Here we have seen the regular eruption of tightly focused protests, such as those against pipelines and coal trains, and we have also seen larger, more diverse and longer-running resistances such as Occupy and Idle No More. The question they bring to mind is whether these are sporadic outbreaks of dissent without momentum, or whether they are building towards something bigger, something with the power to deeply reform, or even creatively transform, our political system.

I ponder that question from a particular vantage. Before I moved to Canada in 1992 I was part of a social movement that started as a protest and that successfully transformed the society by non-electoral and mainly non-violent means -- the Solidarity movement in Poland. Although I'm not exactly experiencing déjà vu, much of what I am seeing and reading now is beginning to look familiar. And that makes me hopeful.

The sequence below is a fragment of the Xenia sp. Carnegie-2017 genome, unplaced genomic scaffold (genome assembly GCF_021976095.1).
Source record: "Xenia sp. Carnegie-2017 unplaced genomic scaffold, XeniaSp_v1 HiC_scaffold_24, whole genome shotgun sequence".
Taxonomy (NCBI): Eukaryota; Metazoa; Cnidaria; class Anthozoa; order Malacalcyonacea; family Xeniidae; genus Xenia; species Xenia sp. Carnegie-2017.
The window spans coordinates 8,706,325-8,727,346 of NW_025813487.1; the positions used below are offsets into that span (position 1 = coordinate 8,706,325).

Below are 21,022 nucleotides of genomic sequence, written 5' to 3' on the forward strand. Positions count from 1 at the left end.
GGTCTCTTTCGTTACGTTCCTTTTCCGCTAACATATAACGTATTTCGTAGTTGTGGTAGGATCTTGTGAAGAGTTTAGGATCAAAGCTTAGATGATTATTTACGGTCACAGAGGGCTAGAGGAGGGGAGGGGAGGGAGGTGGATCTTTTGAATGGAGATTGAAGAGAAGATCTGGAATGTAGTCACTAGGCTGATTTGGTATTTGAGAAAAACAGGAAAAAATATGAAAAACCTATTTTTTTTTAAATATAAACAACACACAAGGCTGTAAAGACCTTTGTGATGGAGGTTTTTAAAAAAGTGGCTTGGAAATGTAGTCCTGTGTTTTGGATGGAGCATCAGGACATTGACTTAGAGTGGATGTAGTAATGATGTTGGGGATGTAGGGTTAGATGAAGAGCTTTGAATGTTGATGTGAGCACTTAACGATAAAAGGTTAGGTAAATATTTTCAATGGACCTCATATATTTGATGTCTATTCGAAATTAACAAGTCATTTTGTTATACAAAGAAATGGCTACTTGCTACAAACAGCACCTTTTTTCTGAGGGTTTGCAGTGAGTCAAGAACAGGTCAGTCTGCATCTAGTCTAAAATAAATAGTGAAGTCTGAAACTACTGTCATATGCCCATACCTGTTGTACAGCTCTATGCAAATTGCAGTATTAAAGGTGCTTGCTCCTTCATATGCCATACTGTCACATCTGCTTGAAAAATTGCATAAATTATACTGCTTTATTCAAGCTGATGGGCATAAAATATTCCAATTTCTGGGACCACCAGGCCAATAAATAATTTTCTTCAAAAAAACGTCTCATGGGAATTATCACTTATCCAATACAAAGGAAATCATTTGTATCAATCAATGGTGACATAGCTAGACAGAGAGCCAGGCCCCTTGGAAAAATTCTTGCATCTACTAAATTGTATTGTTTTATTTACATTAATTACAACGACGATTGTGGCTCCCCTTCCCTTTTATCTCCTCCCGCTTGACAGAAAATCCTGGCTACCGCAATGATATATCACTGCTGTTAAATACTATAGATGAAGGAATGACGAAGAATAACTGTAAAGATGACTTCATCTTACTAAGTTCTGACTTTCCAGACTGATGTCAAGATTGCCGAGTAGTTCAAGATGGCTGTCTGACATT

Poland's prelude to Occupy

An early event leading to the creation of Solidarity was a student protest in March 1968. About 1,500 students gathered in front of Warsaw University to protest the Communist government's decision to ban the theatre performance of a classic play written almost 150 years earlier. The central slogan of the demonstration: "We want culture without censorship".

The peaceful demonstration was brutally dispersed by the riot police. Within a few days, student protests spread to almost all major universities in the country. But there it ended; hundreds of students were jailed and thousands were expelled from universities. There was a call for a general strike but it did not resonate. The population struggled with fear and apathy. There was no civil society to speak of and the Catholic Church, a powerful institution in Poland, did not get involved.

From the communist establishment point of view, brutal attacks on protesters brought about a complete victory. The eruption was contained, leaders jailed and no other segment of society dared to support dissenting students. However, there was a change to which the establishment was apparently blind and deaf. A potent narrative, "We want culture without censorship," entered the national thought stream. From then on, it became an unspoken context to... well, pretty much everything.